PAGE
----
Adverse effects of prolonged hyperventilation in patients with severe head injury: a randomized clinical trial

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✓ There is still controversy over whether or not patients should be hyperventilated after traumatic brain injury, and a randomized trial has never been conducted. The theoretical advantages of hyperventilation are cerebral vasoconstriction for intracranial pressure (ICP) control and reversal of brain and cerebrospinal fluid (CSF) acidosis. Possible disadvantages include cerebral vasoconstriction to such an extent that cerebral ischemia ensues, and only a short-lived effect on CSF pH with a loss of HCO3 buffer from CSF. The latter disadvantage might be overcome by the addition of the buffer tromethamine (THAM), which has shown some promise in experimental and clinical use. Accordingly, a trial was performed with patients randomly assigned to receive normal ventilation (PaCO2 35 ± 2 mm Hg (mean ± standard deviation): control group), hyperventilation (PaCO2 25 ± 2 mm Hg: HV group), or hyperventilation plus THAM (PaCO2 25 ± 2 mm Hg: HV + THAM group). Stratification into subgroups of patients with motor scores of 1–3 and 4–5 took place. Outcome was assessed according to the Glasgow Outcome Scale at 3, 6, and 12 months. There were 41 patients in the control group, 36 in the HV group, and 36 in the HV + THAM group. The mean Glasgow Coma Scale score for each group was 5.7 ± 1.7, 5.6 ± 1.7, and 5.9 ± 1.7, respectively; this score and other indicators of severity of injury were not significantly different. A 100% follow-up review was obtained. At 3 and 6 months after injury the number of patients with a favorable outcome (good or moderately disabled) was significantly (p < 0.05) lower in the hyperventilated patients than in the control and HV + THAM groups. This occurred only in patients with a motor score of 4–5. At 12 months posttrauma this difference was not significant (p = 0.13). Biochemical data indicated that hyperventilation could not sustain alkalinization in the CSF, although THAM could. Accordingly, cerebral blood flow (CBF) was lower in the HV + THAM group than in the control and HV groups, but neither CBF nor arteriovenous difference of oxygen data indicated the occurrence of cerebral ischemia in any of the three groups. Although mean ICP could be kept well below 25 mm Hg in all three groups, the course of ICP was most stable in the HV + THAM group. It is concluded that prophylactic hyperventilation is deleterious in head-injured patients with motor scores of 4–5. When sustained hyperventilation becomes necessary for ICP control, its deleterious effect may be overcome by the addition of THAM.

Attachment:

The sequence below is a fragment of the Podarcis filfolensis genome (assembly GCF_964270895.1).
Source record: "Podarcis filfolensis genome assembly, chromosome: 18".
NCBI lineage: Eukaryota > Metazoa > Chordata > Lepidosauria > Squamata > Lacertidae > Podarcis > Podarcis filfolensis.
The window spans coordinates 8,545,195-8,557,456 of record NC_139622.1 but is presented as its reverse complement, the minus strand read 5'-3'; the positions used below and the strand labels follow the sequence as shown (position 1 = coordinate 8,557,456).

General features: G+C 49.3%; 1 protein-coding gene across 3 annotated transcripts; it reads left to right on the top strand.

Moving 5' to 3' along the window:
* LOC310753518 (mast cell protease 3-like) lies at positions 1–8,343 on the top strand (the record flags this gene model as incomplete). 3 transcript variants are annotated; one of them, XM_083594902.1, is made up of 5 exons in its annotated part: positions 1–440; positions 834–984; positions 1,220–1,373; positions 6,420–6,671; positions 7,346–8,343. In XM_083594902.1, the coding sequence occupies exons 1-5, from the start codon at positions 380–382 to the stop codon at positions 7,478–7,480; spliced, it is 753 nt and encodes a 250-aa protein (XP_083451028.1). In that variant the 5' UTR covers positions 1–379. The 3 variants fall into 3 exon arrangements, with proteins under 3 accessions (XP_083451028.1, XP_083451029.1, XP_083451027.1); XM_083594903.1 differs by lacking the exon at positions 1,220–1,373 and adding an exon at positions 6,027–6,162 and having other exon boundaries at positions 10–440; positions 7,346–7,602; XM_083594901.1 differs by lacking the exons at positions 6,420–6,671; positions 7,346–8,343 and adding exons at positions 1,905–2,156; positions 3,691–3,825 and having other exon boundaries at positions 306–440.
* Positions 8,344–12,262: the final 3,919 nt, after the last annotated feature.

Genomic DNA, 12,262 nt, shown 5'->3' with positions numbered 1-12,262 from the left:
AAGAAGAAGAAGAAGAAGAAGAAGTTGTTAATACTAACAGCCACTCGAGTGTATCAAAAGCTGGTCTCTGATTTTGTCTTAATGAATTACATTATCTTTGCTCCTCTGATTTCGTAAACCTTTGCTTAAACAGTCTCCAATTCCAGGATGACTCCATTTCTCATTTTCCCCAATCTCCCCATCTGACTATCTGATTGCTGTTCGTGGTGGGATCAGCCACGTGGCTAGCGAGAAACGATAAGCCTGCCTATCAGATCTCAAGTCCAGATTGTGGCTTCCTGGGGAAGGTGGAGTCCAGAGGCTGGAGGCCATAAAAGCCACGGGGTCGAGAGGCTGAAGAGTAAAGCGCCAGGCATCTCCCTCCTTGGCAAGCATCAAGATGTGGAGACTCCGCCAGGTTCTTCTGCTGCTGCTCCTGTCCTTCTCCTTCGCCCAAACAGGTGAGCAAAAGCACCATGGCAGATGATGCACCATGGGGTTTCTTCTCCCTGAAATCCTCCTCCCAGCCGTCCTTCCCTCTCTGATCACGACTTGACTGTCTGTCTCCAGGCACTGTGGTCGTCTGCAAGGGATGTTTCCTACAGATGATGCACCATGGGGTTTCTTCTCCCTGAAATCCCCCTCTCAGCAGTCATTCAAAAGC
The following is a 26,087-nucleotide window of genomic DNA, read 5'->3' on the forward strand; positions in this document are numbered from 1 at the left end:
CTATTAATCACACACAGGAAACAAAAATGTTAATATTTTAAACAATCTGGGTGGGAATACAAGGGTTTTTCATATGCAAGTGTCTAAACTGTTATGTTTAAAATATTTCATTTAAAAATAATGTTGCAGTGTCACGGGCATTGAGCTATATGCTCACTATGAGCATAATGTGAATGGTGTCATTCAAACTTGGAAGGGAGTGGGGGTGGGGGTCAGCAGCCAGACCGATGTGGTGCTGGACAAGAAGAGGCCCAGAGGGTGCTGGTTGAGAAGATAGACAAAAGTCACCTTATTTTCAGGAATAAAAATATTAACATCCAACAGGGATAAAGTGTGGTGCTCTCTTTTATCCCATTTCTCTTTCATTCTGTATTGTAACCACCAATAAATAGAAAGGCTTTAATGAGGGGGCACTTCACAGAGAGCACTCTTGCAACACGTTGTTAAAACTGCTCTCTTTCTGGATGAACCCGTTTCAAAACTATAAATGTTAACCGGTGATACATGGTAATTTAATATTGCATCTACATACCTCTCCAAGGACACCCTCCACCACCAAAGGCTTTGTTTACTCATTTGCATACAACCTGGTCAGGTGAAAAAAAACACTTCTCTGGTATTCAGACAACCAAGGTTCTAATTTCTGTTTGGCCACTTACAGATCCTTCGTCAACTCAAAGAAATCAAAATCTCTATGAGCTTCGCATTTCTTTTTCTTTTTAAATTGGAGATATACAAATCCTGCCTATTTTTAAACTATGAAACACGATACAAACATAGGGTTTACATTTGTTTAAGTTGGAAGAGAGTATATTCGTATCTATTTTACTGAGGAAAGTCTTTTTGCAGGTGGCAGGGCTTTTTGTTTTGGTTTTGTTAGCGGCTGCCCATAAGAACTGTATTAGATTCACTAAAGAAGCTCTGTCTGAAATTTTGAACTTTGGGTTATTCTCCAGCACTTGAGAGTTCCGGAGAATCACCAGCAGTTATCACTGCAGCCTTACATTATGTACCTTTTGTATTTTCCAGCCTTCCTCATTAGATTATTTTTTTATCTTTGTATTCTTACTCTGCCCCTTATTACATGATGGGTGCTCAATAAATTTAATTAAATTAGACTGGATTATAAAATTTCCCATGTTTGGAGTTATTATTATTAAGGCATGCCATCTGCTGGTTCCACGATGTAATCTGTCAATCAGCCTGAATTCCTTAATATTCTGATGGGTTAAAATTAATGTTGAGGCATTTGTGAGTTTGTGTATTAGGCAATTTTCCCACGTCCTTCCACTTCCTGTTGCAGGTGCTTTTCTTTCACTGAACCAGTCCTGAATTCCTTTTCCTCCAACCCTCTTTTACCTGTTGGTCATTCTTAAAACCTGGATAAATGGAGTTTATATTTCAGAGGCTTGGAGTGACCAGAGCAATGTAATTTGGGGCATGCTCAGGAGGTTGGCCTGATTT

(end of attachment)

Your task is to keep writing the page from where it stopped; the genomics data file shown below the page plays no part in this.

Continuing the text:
Article Information

Address reprint requests to: J. Paul Muizelaar, M.D., Ph.D., Division of Neurosurgery, Medical College of Virginia, MCV Station Box 631, Richmond, Virginia 23298-0631.

© AANS, except where prohibited by US copyright law.

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Figures

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    Temporal course of intracranial pressure (ICP) for the control group, averaged from 30-second sampled data. The broken line indicates the number of patients contributing to the average. The fine broken lines above and below the mean ICP indicate ± 1 standard deviation.

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    Temporal course of intracranial pressure (ICP) for the hyperventilation group, averaged from 30-second sampled data. The broken line indicates the number of patients contributing to the average. The fine broken lines above and below the mean ICP indicate ± 1 standard deviation. Note the high variability beginning at 60 hours postinjury.

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    Temporal course of intracranial pressure (ICP) for the group treated with hyperventilation plus THAM, averaged from 30-second sampled data. The broken line indicates the number of patients contributing to the average. The fine broken lines above and below the mean ICP indicate ± 1 standard deviation. Note that THAM administration, although not affecting the mean pressure level, reduces the variability of ICP.

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